As can be seen, the proviso creates a deeming fiction whereby any explanation offered by an assessee on share premium is deemed to be insufficient and enough to trigger taxation under Section 68, unless the resident investor, in addition to the company which has received cash credit, also offers explanation as to the nature and source of the amount paid to the company. Though the Vodafone rights issue in question took place in Assessment Year 2006-07, much before the insertion of the above proviso, the ITAT drew upon the language of the proviso which only required establishment of source of funds where the investor is a resident. The ITAT, thus found that since Vodafone’s investors were Mauritius residents, there was no need for Vodafone to prove the source of funds beyond the immediate investor level.
This Vodafone decision seems to validate taxpayers’ long pressed contention that financing arrangements made for the purpose of securing investments are not emblematic of tax avoidance. The judgment recognises that not all investments acquired by companies are necessarily made through their internal accruals or cash readily available with them. Investor companies often evaluate the commercial benefit of making the investments and may use leverage to make such investments.
The very large number of adverse assessments made under Section 68 evince the need to factor in coexisting local anti-abuse laws, in addition to treaty-based rules and General Anti-Avoidance Rules (“GAAR”), for successful global tax planning. Section 68 and the GAAR provisions operate in different spheres. GAAR is much wider in scope than Section 68. When GAAR is successfully invoked on the basis of an ‘impermissible avoidance arrangement’, the tax officer can completely recharacterise the entire transaction, thereby impacting the tax treatment of all parties to the transaction and not just the taxability of unexplained cash credits in the hands of the entity being examined. However, it is possible that GAAR may not be successfully invoked in every case. Where the GAAR sword fails to bear fruit, the ITD may still be able to invoke Section 68 and successfully levy the penal tax.
Upon review of a plethora of rulings dealing with invocation of Section 68, it is indeed reassuring to note that Courts are in favour of expecting from genuine companies only what the law expects of them, i.e., establishing the identity and creditworthiness of the immediate investors and the genuineness of the transaction. In the recent past, the Courts and ITATs have reversed additions made by the ITD under Section 68 even where the assessee’s investors had filed meagre tax returns, or the assessee was unable to produce details of the investor’s directors, and where it appeared that the investors would not earn immediate returns from their investments. In these situations, the Courts have insisted that the only onus of the assessee is to establish the source of its own funds and not of its investors. It would therefore appear that receiving a notice from the ITD under Section 68 is indeed defendable, especially where the investor is a non-resident. However, in today’s environment where the focus is on finding hidden assets and unearthing black money with several ammunitions available to the ITD, companies, especially startups would be well advised to have appropriate due diligence in place in respect of their investors to defend the invocation of Section 68, even for assessment years prior to the insertion of the abovementioned proviso in Section 68.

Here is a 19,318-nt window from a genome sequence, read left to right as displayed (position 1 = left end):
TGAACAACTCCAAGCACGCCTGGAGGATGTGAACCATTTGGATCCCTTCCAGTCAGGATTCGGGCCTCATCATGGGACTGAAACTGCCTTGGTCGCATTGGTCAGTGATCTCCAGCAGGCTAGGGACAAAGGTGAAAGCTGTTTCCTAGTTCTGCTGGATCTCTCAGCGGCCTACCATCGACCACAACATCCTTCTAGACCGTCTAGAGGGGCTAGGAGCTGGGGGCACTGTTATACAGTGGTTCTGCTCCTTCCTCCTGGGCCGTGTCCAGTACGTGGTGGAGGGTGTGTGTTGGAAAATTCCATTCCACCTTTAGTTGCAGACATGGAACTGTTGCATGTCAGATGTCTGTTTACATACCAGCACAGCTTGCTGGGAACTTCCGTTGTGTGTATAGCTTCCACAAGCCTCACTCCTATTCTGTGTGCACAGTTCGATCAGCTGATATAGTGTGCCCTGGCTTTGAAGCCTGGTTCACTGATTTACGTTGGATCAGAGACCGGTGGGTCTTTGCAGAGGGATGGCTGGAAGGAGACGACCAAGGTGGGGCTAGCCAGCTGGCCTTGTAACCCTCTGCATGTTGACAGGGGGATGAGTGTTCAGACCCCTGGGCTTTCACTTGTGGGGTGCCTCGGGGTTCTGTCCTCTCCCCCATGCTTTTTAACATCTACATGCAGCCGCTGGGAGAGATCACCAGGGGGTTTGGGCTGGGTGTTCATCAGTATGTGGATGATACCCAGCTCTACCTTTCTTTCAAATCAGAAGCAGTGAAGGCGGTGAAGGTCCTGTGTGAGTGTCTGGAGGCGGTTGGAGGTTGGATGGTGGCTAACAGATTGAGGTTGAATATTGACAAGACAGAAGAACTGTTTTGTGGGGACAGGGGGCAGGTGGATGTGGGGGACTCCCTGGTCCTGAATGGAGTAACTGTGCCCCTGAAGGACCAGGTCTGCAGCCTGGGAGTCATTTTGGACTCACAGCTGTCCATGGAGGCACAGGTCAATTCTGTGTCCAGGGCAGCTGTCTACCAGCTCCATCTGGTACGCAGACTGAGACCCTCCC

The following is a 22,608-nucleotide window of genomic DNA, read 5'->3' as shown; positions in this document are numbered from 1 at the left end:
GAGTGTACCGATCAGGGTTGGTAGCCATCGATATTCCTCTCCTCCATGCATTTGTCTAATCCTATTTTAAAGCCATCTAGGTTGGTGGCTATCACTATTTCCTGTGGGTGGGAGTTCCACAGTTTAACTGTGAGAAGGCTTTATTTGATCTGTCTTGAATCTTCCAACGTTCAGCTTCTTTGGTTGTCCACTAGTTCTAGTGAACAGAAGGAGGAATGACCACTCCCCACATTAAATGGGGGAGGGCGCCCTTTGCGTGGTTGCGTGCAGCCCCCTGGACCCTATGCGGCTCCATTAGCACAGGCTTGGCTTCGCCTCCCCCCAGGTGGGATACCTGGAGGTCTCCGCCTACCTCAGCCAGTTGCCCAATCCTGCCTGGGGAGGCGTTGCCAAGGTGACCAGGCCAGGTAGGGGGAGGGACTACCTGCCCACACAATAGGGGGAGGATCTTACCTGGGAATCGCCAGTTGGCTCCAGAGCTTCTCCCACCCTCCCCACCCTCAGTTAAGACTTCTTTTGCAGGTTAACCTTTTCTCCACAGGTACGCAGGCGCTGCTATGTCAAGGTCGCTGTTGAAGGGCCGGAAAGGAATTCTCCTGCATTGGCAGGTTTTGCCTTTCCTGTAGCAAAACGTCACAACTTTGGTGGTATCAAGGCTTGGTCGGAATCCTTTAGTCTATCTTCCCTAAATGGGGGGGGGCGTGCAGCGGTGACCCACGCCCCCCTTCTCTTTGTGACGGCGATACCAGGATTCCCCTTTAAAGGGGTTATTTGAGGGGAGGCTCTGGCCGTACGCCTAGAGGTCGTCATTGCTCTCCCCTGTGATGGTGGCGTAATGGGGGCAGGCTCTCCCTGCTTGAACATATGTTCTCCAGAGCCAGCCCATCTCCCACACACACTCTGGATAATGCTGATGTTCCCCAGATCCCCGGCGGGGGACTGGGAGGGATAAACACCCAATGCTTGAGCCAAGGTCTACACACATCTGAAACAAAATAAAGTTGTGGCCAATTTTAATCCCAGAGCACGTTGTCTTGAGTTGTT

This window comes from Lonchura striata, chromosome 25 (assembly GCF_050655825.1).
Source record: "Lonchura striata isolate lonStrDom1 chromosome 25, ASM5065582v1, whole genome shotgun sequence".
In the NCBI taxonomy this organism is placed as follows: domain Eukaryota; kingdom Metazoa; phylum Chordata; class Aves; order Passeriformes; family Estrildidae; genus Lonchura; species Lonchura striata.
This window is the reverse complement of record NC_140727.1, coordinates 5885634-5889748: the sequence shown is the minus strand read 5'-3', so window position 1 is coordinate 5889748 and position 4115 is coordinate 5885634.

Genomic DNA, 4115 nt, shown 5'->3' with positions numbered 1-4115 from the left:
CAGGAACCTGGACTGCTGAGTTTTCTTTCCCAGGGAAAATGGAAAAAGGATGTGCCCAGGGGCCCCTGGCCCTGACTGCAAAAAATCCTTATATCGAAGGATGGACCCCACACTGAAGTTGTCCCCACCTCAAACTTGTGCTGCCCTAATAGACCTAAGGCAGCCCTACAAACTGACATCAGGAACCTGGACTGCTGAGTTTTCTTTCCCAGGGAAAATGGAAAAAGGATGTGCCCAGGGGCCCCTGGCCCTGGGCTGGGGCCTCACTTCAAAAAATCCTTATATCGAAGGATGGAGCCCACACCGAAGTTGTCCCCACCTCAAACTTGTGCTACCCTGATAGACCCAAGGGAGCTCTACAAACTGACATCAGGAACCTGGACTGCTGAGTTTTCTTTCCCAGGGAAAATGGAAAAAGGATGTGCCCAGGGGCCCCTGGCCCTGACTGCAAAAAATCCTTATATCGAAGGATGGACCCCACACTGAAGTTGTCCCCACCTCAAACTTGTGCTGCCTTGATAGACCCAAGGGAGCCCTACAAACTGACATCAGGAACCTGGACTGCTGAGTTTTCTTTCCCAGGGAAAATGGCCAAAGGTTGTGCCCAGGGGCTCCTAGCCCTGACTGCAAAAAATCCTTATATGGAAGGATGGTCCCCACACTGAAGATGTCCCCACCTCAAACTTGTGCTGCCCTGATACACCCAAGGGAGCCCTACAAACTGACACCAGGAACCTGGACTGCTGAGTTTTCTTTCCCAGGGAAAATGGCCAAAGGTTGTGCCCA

As India moves to Faceless Assessment Scheme recently introduced, the thrust of the government on improving tax administration and mapping the mountain of data received against the tax returns filed by taxpayers with substantial investments and acquisitions, seems to herald the next phase of action that can be expected from the ITD. Along with the Taxpayer Charter, it seems that the ITD is inching towards facilitating India’s ambitious growth targets and making India an attractive investment destination globally. For achievement of this goal, it is most climacteric for the ITD to acknowledge that ‘Mauritius’ is not a taboo (the ITD in Vodafone relied heavily on Mauritius being a tax haven to support its adverse assessment under Section 68). Besides the obvious tax advantages, Mauritius is a favoured intermediary jurisdiction for making Indian investments, owing to low administrative costs and familiarity of officials with Indian administrative and tax system. The Faceless Assessment Scheme may also bring respite to taxpayers being stranded in a ‘docket deluge’ and allegedly regressive tax litigation during their genuine business activities.
 Vodafone India Ltd. v. DCIT, ITA No. 1835/Mum/2018, order dated August 28, 2020 (Mumbai ITAT).
 Vodafone International Holdings B.V. v. Union of India, (2012) 341 ITR 1 (Supreme Court).
 PCIT v. Ami Industries (India) (P.) Ltd., ITA No. 1231/2017, order dated January 29, 2020 (Bombay High Court).
 ITO v. Commitment Financial Services (P.) Ltd., ITA No. 107/Del/2017, order dated January 23, 2020 (Delhi ITAT).
 PCIT v. Aditya Birla Telecom Ltd., ITA No. 1502/2016, order dated March 26, 2019 (Bombay High Court).